Directed by: Joe Wright

Written by: Anthony McCarten

Starring: Gary Oldman, Kristin Scott Thomas, Lily James, Stephen Dillane, Ronald Pickup

Rating: [3.5/5]

Decisions and acts during a time of war typically occur with the full breadth of information missing and a host of negative implications for making the wrong one. During World War II, England found itself between a rock and a hard place in their approach to battling Hitler, which had them turn their faith towards Winston Churchill. Darkest Hour takes us through this perilous time for the nation and what it took to get England on the right foot as they stood up against fascism. 

After asking Neville Chamberlain (Ronald Pickup) to resign as Prime Minister in 1940, looking for who could take up the role leads to the rise of Winston Churchill (Gary Oldman. A loud-mouthed and very opinionated man, who has not accrued the greatest reputation. With different political machinations operating against him and on the brink of surrender to Hitler, Churchill takes on one of the most difficult tasks of any sovereign leader. 

World War II has produced a plethora of films displaying the struggle involved from various perspectives. With so many nations involved and several viewpoints to see, it appears this well will never dry out. In this story, we see it through the eyes of Winston Churchill and the weight of the decisions he had to make. This does not serve as a biopic of the man’s life, but rather a view of a segment of his life leading the country of England in one of the most perilous times in history. With this method, the story succeeds in its efforts to be succinct with the events and further builds up the tension of the circumstance. 

As the story progresses, Darkest Hour demonstrates the isolated place England found itself during this time in World War II. France had been invaded by Germany along with other countries, which meant the uncompromised allies for England continued to shrink. A particular conversation Churchill has with United States President Roosevelt, perfectly shows that for this stretch of time, the decisions made by England could shift where the war would lead. They could either sign a hackneyed peace treaty with fascists, which many members of Parliament advocated for, or they could refuse and fight, an option that would bring potential pain to the people of the country. Certainly an unenviable situation, but this film does well in showing the personal toll it had on the man we follow.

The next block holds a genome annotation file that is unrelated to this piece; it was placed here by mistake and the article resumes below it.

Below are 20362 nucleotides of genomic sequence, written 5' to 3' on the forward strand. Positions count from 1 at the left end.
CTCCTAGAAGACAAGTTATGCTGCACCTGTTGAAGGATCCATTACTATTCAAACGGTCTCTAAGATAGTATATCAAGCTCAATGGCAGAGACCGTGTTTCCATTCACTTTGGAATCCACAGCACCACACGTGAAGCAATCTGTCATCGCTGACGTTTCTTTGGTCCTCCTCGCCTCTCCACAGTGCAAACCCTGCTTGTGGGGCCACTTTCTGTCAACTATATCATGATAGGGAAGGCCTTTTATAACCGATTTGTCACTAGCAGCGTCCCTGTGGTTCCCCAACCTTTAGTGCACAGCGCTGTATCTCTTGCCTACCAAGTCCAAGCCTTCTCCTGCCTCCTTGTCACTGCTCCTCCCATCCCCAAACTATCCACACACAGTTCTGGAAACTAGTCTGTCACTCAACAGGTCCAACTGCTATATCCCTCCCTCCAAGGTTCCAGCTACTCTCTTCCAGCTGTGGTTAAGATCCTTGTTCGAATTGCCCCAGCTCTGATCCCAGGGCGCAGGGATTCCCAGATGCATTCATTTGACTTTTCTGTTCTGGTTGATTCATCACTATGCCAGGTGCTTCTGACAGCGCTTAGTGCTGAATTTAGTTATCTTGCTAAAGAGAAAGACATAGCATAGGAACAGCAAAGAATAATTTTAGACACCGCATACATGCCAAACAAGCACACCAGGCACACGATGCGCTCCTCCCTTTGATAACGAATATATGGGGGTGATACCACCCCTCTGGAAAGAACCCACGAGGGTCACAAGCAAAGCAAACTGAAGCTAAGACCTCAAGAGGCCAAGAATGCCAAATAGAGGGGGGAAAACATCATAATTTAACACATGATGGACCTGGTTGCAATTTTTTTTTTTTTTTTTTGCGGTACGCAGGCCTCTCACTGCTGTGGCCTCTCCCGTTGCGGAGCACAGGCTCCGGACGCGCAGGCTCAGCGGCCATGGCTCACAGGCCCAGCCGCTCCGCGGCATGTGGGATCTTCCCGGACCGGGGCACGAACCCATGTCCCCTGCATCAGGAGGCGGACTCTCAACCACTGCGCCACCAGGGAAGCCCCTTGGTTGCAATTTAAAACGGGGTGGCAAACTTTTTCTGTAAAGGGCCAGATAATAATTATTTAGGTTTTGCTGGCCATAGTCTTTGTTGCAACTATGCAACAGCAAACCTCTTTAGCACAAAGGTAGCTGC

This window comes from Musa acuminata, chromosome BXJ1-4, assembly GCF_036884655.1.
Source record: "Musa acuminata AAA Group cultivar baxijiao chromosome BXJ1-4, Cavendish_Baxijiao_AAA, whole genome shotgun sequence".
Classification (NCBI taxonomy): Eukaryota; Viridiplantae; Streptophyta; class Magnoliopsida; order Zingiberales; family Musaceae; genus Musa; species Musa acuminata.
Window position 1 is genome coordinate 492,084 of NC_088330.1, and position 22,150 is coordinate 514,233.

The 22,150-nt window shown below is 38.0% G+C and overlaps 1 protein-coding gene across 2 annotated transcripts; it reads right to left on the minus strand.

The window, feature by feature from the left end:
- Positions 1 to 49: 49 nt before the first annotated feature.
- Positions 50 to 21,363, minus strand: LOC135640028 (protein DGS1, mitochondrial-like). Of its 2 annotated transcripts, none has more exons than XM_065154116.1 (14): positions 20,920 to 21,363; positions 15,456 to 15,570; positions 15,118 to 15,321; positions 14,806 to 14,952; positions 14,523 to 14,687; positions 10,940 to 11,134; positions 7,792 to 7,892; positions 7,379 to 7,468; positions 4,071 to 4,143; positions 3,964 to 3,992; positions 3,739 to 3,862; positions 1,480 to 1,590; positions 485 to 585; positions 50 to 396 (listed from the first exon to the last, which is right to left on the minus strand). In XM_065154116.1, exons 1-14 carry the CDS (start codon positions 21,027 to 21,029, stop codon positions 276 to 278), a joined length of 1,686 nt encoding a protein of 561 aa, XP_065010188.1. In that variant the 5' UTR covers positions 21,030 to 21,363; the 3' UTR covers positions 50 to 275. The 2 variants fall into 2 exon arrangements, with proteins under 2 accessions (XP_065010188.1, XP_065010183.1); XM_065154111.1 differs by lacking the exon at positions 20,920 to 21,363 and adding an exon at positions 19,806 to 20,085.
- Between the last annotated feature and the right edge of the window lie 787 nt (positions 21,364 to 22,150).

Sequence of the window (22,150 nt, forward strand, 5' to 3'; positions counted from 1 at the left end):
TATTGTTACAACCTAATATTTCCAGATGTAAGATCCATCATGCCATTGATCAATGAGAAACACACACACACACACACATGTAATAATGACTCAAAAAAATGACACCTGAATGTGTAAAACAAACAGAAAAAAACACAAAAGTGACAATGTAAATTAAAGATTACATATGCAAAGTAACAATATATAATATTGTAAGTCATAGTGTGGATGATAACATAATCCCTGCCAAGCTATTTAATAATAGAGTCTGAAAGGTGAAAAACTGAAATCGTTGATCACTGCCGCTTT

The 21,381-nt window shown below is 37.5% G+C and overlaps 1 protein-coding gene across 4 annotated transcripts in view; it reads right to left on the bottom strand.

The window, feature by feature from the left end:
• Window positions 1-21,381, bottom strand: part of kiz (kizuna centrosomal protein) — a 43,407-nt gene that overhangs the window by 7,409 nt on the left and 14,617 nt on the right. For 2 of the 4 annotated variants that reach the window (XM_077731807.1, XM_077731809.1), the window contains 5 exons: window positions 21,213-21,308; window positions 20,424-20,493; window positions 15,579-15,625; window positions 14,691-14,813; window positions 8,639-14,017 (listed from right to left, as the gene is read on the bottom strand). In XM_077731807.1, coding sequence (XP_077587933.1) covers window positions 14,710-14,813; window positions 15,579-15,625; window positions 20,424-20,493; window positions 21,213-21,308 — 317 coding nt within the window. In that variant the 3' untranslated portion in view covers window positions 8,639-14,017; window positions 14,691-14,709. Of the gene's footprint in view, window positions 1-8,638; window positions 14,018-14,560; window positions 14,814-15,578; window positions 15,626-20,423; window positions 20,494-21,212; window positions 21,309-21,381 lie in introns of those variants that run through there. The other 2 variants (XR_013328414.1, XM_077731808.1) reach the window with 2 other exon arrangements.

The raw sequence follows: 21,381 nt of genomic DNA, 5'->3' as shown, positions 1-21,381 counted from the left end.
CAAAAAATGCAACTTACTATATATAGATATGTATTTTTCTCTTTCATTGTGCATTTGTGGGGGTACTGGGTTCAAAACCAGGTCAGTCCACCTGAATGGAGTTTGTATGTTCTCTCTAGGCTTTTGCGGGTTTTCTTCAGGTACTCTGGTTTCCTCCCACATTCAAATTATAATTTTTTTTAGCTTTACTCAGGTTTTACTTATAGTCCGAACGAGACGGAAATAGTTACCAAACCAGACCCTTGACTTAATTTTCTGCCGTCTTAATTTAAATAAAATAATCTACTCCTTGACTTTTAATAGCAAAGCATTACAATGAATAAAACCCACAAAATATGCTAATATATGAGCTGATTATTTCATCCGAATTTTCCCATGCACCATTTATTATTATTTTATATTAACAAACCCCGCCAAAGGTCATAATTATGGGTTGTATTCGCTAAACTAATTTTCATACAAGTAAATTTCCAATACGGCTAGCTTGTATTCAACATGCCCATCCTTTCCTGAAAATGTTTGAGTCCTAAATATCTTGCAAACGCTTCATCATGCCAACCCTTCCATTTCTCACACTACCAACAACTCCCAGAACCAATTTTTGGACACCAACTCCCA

Winston Churchill comes with his baggage when watching a film like this because he undoubtedly had an incredible impact during World War II, but the man had a host of issues. Some of them were outlined in the film, which I’m surprised brought them up. Some include his very racist views on what occurred in India and other places where he definitely landed on the wrong side of history. Even with all of the issues, his contribution to inspiring English folks to fight back when surrender remained imminent cannot be argued. His power as a speaker contributes to this, which we get to witness firsthand with the strong monologues he delivers on the Parliament floor. 

This film cannot be talked about without mentioning the tremendous performance put on by Gary Oldman as Churchill. Visually, this demonstrates a masterwork of makeup by the brilliant Kazuhiro Tsuji. It was hard to look at Oldman during the Oscar campaign trail and then looking back to how he seamlessly fit into this iconic figure in world history. Even with the makeup and strong performance by Oldman, the cinematography certainly also plays a role in how the shadows and lighting helped disguise any deficiencies. After all, makeup cannot do all of the work in trying to convince us someone has transformed into another. The dark rooms and contrasts established set up Oldman to do the rest of the work and he definitely delivers. Oldman captures the rambunctiousness of this man, while also allowing the peeling back of the layer many have not seen. He delivers the money shots and monologues like a professional and gives an astounding performance. 

Darkest Hour takes a snapshot of history and does it with a complicated figure. While it does not do much to challenge the character on a personal level, I appreciate the urgency of the matter of this war happening around him. This film remained focused on the weight on his shoulders with every decision he had to make, which could cause the deaths of millions. An unlikeable task but one Churchill stepped up and took on.

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